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#1 ski3pin

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Posted 10 January 2011 - 05:57 PM

I'd like to suggest a place to post our favorite books having to do with wandering the west. There have been mention of great reads from time to time in various posts. It would be nice to have them in a central location.

I'd like to start the list with a few of my favorites.

For exploring the Death Valley area:

Hiking Death Valley by Michel Digconnet

Hiking Western Death Valley National Park by Michel Digconnet

Death Valley and the Amargosa: A Land of Illusion by Richard E.Lingenfelter. This a great overall history of the area and one of my favorites. I'm on my third read.

These Canyons Are Full Of Ghosts by Emmett C. Harder. This is a fun read of stories from the Striped Butte area. Thanks to Gene and Stew for suggesting this one!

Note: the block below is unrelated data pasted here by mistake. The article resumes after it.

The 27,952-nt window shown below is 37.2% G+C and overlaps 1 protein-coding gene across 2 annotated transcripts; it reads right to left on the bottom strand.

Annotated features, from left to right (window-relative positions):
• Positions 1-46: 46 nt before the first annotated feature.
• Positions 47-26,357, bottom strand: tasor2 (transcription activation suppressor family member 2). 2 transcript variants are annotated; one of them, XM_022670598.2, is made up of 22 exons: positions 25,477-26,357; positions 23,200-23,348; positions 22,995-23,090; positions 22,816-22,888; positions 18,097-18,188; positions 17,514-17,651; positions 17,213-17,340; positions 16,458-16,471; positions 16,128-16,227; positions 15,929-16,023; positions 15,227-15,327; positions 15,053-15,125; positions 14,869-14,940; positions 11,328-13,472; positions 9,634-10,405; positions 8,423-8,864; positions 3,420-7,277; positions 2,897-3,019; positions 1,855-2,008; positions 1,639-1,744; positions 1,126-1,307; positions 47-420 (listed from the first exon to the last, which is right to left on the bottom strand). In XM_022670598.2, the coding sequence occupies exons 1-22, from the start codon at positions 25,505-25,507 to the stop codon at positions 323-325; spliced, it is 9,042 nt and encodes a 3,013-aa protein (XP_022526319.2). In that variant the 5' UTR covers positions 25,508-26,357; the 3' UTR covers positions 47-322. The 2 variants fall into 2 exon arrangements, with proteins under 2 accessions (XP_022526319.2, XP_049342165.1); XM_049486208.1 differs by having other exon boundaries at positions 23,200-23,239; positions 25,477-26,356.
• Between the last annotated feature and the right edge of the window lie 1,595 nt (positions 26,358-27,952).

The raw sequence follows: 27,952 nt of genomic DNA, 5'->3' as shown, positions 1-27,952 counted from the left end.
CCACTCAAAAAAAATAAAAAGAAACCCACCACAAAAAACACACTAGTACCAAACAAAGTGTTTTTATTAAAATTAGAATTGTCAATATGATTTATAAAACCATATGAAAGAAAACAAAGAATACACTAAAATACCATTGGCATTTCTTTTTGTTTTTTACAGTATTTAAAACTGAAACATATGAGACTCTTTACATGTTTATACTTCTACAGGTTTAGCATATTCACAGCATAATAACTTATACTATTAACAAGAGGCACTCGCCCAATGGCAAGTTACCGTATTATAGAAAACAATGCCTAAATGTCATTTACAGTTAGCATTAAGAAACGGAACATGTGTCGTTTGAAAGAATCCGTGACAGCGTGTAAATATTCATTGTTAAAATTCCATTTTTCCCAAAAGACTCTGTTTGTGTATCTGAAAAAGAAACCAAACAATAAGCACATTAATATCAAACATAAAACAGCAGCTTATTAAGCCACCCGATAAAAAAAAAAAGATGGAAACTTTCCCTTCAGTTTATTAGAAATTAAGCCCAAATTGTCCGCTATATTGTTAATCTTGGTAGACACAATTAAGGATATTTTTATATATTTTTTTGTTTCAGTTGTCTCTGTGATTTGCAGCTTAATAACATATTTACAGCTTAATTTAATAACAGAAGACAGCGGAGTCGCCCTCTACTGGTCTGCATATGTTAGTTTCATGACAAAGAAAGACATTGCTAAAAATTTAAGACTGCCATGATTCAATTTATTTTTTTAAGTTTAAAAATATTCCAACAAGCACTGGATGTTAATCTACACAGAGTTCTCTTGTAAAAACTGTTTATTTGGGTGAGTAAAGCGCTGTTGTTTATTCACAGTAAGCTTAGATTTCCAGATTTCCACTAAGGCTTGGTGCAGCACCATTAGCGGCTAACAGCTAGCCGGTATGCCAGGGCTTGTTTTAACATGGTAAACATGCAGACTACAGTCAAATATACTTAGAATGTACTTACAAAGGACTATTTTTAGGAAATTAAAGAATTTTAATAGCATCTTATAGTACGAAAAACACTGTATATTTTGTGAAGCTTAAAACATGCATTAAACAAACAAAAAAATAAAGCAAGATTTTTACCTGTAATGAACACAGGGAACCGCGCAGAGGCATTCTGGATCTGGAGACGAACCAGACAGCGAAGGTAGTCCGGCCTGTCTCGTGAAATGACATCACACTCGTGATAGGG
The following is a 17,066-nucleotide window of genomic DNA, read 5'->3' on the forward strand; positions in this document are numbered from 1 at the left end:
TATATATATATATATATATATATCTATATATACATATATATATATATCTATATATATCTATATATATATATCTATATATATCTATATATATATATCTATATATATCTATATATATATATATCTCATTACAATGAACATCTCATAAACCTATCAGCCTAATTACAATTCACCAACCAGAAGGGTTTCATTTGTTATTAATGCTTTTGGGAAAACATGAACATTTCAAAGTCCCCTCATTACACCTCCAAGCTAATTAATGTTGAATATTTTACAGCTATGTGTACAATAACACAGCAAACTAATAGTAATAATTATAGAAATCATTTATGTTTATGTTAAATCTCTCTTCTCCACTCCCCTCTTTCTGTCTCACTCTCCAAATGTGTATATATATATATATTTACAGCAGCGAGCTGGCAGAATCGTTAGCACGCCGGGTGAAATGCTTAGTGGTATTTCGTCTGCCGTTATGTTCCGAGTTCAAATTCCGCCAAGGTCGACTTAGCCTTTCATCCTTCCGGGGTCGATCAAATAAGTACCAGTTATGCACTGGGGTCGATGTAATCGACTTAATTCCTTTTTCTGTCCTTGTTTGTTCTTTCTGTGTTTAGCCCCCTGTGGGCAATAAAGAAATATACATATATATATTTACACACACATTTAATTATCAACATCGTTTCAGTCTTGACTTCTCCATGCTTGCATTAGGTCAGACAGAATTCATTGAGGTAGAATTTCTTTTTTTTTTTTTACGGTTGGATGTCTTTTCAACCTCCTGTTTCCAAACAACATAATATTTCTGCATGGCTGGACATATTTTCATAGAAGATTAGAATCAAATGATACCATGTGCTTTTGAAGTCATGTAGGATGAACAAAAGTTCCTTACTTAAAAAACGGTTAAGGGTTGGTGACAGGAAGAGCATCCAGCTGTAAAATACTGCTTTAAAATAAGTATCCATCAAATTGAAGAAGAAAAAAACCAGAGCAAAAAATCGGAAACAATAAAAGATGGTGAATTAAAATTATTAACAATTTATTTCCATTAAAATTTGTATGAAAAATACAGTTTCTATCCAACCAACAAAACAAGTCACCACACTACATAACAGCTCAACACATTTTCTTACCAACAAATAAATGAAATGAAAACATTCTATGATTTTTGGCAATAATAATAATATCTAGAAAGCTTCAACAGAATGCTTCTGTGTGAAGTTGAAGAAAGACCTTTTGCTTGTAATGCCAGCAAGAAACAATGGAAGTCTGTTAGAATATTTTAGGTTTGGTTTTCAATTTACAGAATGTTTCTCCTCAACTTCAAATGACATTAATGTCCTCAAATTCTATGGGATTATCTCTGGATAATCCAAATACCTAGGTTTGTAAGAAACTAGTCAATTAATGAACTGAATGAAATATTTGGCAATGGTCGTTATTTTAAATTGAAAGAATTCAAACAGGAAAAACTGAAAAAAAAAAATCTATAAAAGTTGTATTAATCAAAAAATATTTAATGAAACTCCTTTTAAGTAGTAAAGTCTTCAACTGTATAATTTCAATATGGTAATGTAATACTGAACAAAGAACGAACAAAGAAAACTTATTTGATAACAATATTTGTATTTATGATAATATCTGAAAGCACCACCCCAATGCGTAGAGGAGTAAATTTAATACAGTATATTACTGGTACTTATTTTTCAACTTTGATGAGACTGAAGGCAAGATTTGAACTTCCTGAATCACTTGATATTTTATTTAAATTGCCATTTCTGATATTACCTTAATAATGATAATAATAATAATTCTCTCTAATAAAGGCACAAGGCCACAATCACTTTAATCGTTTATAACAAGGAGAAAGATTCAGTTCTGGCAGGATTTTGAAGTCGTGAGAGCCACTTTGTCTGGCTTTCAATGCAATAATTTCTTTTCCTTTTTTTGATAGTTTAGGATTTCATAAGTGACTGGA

Death Valley In '49, The Autobiography of a Pioneer by William L. Manly. Thanks to Stew for the recommendation on this one. I have really enjoyed this one!

For just great reads on geology and weaving in local stories, nothing beats, in my view, John McPhee. For the areas we like to explore, the Great Basin and Rocky Mountains here are two favorites:

Basin and Range by John McPhee

Rising From the Plains by John McPhee

If you are interested in the California Overland Trail and the historic markers you can find along it, Trails West is the organization of volunteers who have researched and placed them. Guides for their location and history are available here:

http://emigranttrailswest.org/trail-guides-for-purchase/

Edit on 24 Jan. 2013: